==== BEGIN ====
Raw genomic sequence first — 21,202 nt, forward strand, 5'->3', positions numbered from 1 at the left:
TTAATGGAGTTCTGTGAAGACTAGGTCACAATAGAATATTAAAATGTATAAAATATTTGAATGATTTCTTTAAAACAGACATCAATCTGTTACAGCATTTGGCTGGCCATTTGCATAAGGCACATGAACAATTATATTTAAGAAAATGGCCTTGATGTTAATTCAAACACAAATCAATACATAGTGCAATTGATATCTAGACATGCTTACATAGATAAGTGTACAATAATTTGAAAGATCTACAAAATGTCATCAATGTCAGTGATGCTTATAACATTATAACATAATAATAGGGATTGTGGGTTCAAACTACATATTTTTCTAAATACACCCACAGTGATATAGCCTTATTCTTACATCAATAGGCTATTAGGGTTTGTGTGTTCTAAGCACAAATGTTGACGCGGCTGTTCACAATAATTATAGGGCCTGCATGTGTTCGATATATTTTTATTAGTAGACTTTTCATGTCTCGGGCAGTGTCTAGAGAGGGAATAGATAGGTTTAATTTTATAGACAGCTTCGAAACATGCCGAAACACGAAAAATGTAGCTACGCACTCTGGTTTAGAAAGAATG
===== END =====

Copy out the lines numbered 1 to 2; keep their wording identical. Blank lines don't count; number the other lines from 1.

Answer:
Raw genomic sequence first — 21,202 nt, forward strand, 5'->3', positions numbered from 1 at the left:
TTAATGGAGTTCTGTGAAGACTAGGTCACAATAGAATATTAAAATGTATAAAATATTTGAATGATTTCTTTAAAACAGACATCAATCTGTTACAGCATTTGGCTGGCCATTTGCATAAGGCACATGAACAATTATATTTAAGAAAATGGCCTTGATGTTAATTCAAACACAAATCAATACATAGTGCAATTGATATCTAGACATGCTTACATAGATAAGTGTACAATAATTTGAAAGATCTACAAAATGTCATCAATGTCAGTGATGCTTATAACATTATAACATAATAATAGGGATTGTGGGTTCAAACTACATATTTTTCTAAATACACCCACAGTGATATAGCCTTATTCTTACATCAATAGGCTATTAGGGTTTGTGTGTTCTAAGCACAAATGTTGACGCGGCTGTTCACAATAATTATAGGGCCTGCATGTGTTCGATATATTTTTATTAGTAGACTTTTCATGTCTCGGGCAGTGTCTAGAGAGGGAATAGATAGGTTTAATTTTATAGACAGCTTCGAAACATGCCGAAACACGAAAAATGTAGCTACGCACTCTGGTTTAGAAAGAATG